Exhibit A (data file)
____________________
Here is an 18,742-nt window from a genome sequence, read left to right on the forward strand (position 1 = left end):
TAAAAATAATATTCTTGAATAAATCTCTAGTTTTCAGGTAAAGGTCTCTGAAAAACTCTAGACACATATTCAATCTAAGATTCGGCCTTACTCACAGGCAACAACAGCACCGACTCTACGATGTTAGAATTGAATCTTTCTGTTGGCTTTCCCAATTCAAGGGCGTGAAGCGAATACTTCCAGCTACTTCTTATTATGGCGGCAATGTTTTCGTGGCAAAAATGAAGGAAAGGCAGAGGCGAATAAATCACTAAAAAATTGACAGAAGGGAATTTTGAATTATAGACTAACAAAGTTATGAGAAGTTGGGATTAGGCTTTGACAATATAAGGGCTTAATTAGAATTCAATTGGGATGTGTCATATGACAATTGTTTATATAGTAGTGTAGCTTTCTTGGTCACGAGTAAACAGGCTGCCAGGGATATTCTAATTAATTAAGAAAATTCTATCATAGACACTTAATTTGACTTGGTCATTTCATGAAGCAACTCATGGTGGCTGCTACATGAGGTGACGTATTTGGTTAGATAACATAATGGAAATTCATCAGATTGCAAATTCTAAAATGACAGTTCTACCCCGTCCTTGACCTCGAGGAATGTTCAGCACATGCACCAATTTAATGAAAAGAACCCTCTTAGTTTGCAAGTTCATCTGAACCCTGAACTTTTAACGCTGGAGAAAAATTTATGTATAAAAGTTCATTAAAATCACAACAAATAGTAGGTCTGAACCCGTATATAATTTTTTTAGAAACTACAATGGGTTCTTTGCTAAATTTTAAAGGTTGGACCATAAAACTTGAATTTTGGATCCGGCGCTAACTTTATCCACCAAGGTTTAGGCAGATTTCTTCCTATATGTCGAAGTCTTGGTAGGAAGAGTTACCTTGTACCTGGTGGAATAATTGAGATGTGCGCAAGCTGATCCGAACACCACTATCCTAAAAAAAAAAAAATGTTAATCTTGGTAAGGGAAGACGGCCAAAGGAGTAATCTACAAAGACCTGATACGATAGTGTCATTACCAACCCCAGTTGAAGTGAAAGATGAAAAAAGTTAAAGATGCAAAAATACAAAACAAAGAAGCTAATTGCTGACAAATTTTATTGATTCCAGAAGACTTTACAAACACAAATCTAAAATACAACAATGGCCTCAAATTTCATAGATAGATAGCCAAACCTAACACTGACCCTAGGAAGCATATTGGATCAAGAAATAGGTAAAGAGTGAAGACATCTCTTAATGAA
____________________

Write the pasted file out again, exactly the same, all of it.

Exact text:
Here is an 18,742-nt window from a genome sequence, read left to right on the forward strand (position 1 = left end):
TAAAAATAATATTCTTGAATAAATCTCTAGTTTTCAGGTAAAGGTCTCTGAAAAACTCTAGACACATATTCAATCTAAGATTCGGCCTTACTCACAGGCAACAACAGCACCGACTCTACGATGTTAGAATTGAATCTTTCTGTTGGCTTTCCCAATTCAAGGGCGTGAAGCGAATACTTCCAGCTACTTCTTATTATGGCGGCAATGTTTTCGTGGCAAAAATGAAGGAAAGGCAGAGGCGAATAAATCACTAAAAAATTGACAGAAGGGAATTTTGAATTATAGACTAACAAAGTTATGAGAAGTTGGGATTAGGCTTTGACAATATAAGGGCTTAATTAGAATTCAATTGGGATGTGTCATATGACAATTGTTTATATAGTAGTGTAGCTTTCTTGGTCACGAGTAAACAGGCTGCCAGGGATATTCTAATTAATTAAGAAAATTCTATCATAGACACTTAATTTGACTTGGTCATTTCATGAAGCAACTCATGGTGGCTGCTACATGAGGTGACGTATTTGGTTAGATAACATAATGGAAATTCATCAGATTGCAAATTCTAAAATGACAGTTCTACCCCGTCCTTGACCTCGAGGAATGTTCAGCACATGCACCAATTTAATGAAAAGAACCCTCTTAGTTTGCAAGTTCATCTGAACCCTGAACTTTTAACGCTGGAGAAAAATTTATGTATAAAAGTTCATTAAAATCACAACAAATAGTAGGTCTGAACCCGTATATAATTTTTTTAGAAACTACAATGGGTTCTTTGCTAAATTTTAAAGGTTGGACCATAAAACTTGAATTTTGGATCCGGCGCTAACTTTATCCACCAAGGTTTAGGCAGATTTCTTCCTATATGTCGAAGTCTTGGTAGGAAGAGTTACCTTGTACCTGGTGGAATAATTGAGATGTGCGCAAGCTGATCCGAACACCACTATCCTAAAAAAAAAAAAATGTTAATCTTGGTAAGGGAAGACGGCCAAAGGAGTAATCTACAAAGACCTGATACGATAGTGTCATTACCAACCCCAGTTGAAGTGAAAGATGAAAAAAGTTAAAGATGCAAAAATACAAAACAAAGAAGCTAATTGCTGACAAATTTTATTGATTCCAGAAGACTTTACAAACACAAATCTAAAATACAACAATGGCCTCAAATTTCATAGATAGATAGCCAAACCTAACACTGACCCTAGGAAGCATATTGGATCAAGAAATAGGTAAAGAGTGAAGACATCTCTTAATGAA